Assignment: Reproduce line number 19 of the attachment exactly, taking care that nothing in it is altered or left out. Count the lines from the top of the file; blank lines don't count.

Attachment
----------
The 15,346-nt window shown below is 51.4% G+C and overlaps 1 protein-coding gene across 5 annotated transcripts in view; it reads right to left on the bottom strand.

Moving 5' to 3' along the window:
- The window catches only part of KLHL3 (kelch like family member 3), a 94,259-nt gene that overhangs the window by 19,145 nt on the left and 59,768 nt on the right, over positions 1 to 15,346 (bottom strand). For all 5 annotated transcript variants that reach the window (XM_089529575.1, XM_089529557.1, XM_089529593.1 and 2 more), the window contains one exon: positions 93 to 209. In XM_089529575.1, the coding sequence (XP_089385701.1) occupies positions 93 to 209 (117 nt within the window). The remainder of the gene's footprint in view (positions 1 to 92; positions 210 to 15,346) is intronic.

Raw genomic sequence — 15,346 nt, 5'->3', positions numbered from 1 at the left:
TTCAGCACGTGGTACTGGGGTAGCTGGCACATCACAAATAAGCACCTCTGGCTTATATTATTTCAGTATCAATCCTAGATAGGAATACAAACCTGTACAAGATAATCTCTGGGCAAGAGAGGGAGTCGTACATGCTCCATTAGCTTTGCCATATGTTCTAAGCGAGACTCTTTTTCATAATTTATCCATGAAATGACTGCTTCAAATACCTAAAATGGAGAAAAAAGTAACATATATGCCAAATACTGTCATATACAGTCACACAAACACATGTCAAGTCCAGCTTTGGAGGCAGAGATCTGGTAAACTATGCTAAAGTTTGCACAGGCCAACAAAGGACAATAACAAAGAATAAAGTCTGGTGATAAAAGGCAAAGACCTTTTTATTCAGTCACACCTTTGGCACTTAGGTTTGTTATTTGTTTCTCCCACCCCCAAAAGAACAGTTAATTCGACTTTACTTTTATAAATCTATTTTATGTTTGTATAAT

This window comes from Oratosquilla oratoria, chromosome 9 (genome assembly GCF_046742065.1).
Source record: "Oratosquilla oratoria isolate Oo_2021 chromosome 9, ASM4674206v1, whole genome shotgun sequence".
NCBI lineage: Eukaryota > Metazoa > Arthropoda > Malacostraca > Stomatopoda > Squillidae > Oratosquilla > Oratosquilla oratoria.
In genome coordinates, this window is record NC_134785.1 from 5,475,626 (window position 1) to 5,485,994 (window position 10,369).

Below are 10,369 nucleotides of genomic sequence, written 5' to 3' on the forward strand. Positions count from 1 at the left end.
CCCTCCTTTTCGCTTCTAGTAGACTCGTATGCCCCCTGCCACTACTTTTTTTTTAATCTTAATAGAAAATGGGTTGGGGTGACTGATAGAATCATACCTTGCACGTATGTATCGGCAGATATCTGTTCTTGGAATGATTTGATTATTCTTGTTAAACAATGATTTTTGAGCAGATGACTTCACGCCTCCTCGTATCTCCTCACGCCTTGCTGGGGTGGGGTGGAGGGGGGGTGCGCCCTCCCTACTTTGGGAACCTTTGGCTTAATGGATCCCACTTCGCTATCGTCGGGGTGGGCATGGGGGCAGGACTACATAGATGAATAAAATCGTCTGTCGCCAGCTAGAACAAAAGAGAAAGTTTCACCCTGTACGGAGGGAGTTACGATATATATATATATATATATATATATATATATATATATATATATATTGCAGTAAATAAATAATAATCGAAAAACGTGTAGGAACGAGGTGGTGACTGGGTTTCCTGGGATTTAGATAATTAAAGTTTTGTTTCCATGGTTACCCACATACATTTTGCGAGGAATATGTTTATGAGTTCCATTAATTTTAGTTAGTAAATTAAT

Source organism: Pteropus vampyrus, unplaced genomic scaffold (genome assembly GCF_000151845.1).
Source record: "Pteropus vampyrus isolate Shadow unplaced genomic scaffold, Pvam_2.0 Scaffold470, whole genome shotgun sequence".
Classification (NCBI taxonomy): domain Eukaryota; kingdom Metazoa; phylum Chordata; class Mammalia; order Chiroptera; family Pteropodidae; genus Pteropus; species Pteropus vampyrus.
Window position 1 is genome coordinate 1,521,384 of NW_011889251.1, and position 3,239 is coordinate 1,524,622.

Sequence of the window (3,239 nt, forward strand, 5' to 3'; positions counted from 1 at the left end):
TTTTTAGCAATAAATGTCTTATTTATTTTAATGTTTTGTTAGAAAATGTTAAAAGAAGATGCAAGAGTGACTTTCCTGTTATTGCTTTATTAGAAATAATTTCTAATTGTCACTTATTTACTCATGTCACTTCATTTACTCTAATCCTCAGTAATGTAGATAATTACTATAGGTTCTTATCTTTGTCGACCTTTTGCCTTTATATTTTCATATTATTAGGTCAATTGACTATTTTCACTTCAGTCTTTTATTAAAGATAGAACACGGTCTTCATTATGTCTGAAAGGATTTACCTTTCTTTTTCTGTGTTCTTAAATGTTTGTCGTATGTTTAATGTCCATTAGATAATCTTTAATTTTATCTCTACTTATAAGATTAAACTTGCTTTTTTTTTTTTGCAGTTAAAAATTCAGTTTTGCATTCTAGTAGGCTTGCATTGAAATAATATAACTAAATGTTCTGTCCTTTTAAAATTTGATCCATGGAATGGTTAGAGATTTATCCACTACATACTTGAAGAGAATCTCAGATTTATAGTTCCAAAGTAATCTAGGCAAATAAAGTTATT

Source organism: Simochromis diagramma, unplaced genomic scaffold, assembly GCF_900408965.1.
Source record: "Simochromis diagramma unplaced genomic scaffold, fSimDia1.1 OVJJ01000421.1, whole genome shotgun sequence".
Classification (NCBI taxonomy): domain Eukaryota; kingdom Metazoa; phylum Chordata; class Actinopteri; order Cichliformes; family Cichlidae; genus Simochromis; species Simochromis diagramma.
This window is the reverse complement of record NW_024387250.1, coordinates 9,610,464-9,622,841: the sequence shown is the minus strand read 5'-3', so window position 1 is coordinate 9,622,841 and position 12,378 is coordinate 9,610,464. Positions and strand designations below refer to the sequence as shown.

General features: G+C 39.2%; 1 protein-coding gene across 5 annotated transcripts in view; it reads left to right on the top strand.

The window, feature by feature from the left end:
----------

Source record: "Simochromis diagramma unplaced genomic scaffold, fSimDia1.1 OVJJ01000421.1, whole genome shotgun sequence".